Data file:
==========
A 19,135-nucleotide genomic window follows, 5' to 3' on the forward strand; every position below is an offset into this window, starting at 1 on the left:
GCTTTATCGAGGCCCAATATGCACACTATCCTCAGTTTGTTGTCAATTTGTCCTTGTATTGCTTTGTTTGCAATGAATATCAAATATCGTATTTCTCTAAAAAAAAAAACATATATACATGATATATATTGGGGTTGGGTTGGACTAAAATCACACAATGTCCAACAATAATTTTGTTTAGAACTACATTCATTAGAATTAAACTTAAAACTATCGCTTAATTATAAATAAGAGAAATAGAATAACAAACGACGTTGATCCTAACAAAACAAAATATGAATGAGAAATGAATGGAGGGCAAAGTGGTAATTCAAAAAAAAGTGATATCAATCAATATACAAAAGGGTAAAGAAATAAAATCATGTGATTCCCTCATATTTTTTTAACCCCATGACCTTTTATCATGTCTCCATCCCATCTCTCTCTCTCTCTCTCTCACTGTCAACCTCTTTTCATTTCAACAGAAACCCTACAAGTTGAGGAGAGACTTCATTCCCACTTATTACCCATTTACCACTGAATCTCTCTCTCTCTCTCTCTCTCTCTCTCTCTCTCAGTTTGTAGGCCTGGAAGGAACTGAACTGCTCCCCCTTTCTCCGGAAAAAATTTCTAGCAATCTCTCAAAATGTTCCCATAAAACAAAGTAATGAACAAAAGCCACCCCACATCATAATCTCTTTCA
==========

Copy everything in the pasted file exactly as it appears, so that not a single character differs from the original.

A 19,135-nucleotide genomic window follows, 5' to 3' on the forward strand; every position below is an offset into this window, starting at 1 on the left:
GCTTTATCGAGGCCCAATATGCACACTATCCTCAGTTTGTTGTCAATTTGTCCTTGTATTGCTTTGTTTGCAATGAATATCAAATATCGTATTTCTCTAAAAAAAAAAACATATATACATGATATATATTGGGGTTGGGTTGGACTAAAATCACACAATGTCCAACAATAATTTTGTTTAGAACTACATTCATTAGAATTAAACTTAAAACTATCGCTTAATTATAAATAAGAGAAATAGAATAACAAACGACGTTGATCCTAACAAAACAAAATATGAATGAGAAATGAATGGAGGGCAAAGTGGTAATTCAAAAAAAAGTGATATCAATCAATATACAAAAGGGTAAAGAAATAAAATCATGTGATTCCCTCATATTTTTTTAACCCCATGACCTTTTATCATGTCTCCATCCCATCTCTCTCTCTCTCTCTCTCACTGTCAACCTCTTTTCATTTCAACAGAAACCCTACAAGTTGAGGAGAGACTTCATTCCCACTTATTACCCATTTACCACTGAATCTCTCTCTCTCTCTCTCTCTCTCTCTCTCTCTCAGTTTGTAGGCCTGGAAGGAACTGAACTGCTCCCCCTTTCTCCGGAAAAAATTTCTAGCAATCTCTCAAAATGTTCCCATAAAACAAAGTAATGAACAAAAGCCACCCCACATCATAATCTCTTTCA